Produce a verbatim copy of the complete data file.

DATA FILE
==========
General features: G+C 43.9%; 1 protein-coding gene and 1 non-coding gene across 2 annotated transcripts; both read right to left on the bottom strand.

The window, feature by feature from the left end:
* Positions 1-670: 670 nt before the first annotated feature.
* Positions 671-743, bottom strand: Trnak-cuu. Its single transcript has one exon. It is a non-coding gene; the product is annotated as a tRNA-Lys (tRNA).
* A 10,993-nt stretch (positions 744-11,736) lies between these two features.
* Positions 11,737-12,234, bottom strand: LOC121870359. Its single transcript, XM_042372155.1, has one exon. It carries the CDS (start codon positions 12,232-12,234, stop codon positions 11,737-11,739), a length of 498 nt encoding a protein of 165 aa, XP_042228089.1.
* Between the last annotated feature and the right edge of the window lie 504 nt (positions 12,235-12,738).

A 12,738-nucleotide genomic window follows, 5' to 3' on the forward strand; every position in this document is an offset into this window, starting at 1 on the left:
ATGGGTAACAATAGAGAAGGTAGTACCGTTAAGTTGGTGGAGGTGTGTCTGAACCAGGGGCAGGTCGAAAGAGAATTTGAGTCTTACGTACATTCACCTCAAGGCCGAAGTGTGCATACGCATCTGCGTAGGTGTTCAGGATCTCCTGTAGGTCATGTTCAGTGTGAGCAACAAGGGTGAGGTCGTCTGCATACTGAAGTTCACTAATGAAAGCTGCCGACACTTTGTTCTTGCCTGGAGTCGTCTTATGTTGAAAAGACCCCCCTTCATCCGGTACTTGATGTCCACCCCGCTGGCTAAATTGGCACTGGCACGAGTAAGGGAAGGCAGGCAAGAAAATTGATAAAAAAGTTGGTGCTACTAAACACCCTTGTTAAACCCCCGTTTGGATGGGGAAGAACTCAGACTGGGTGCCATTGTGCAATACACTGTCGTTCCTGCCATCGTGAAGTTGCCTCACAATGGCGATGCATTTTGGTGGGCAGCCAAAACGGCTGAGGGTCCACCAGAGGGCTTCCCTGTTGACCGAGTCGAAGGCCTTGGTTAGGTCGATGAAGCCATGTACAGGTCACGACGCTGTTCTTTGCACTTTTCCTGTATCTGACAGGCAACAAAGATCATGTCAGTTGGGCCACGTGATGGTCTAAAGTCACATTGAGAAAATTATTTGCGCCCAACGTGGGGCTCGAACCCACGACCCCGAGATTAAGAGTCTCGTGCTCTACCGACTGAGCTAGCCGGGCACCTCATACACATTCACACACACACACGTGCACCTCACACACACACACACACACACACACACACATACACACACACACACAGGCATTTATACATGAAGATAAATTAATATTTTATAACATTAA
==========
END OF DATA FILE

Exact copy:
General features: G+C 43.9%; 1 protein-coding gene and 1 non-coding gene across 2 annotated transcripts; both read right to left on the bottom strand.

The window, feature by feature from the left end:
* Positions 1-670: 670 nt before the first annotated feature.
* Positions 671-743, bottom strand: Trnak-cuu. Its single transcript has one exon. It is a non-coding gene; the product is annotated as a tRNA-Lys (tRNA).
* A 10,993-nt stretch (positions 744-11,736) lies between these two features.
* Positions 11,737-12,234, bottom strand: LOC121870359. Its single transcript, XM_042372155.1, has one exon. It carries the CDS (start codon positions 12,232-12,234, stop codon positions 11,737-11,739), a length of 498 nt encoding a protein of 165 aa, XP_042228089.1.
* Between the last annotated feature and the right edge of the window lie 504 nt (positions 12,235-12,738).

A 12,738-nucleotide genomic window follows, 5' to 3' on the forward strand; every position in this document is an offset into this window, starting at 1 on the left:
ATGGGTAACAATAGAGAAGGTAGTACCGTTAAGTTGGTGGAGGTGTGTCTGAACCAGGGGCAGGTCGAAAGAGAATTTGAGTCTTACGTACATTCACCTCAAGGCCGAAGTGTGCATACGCATCTGCGTAGGTGTTCAGGATCTCCTGTAGGTCATGTTCAGTGTGAGCAACAAGGGTGAGGTCGTCTGCATACTGAAGTTCACTAATGAAAGCTGCCGACACTTTGTTCTTGCCTGGAGTCGTCTTATGTTGAAAAGACCCCCCTTCATCCGGTACTTGATGTCCACCCCGCTGGCTAAATTGGCACTGGCACGAGTAAGGGAAGGCAGGCAAGAAAATTGATAAAAAAGTTGGTGCTACTAAACACCCTTGTTAAACCCCCGTTTGGATGGGGAAGAACTCAGACTGGGTGCCATTGTGCAATACACTGTCGTTCCTGCCATCGTGAAGTTGCCTCACAATGGCGATGCATTTTGGTGGGCAGCCAAAACGGCTGAGGGTCCACCAGAGGGCTTCCCTGTTGACCGAGTCGAAGGCCTTGGTTAGGTCGATGAAGCCATGTACAGGTCACGACGCTGTTCTTTGCACTTTTCCTGTATCTGACAGGCAACAAAGATCATGTCAGTTGGGCCACGTGATGGTCTAAAGTCACATTGAGAAAATTATTTGCGCCCAACGTGGGGCTCGAACCCACGACCCCGAGATTAAGAGTCTCGTGCTCTACCGACTGAGCTAGCCGGGCACCTCATACACATTCACACACACACACGTGCACCTCACACACACACACACACACACACACACACATACACACACACACACAGGCATTTATACATGAAGATAAATTAATATTTTATAACATTAA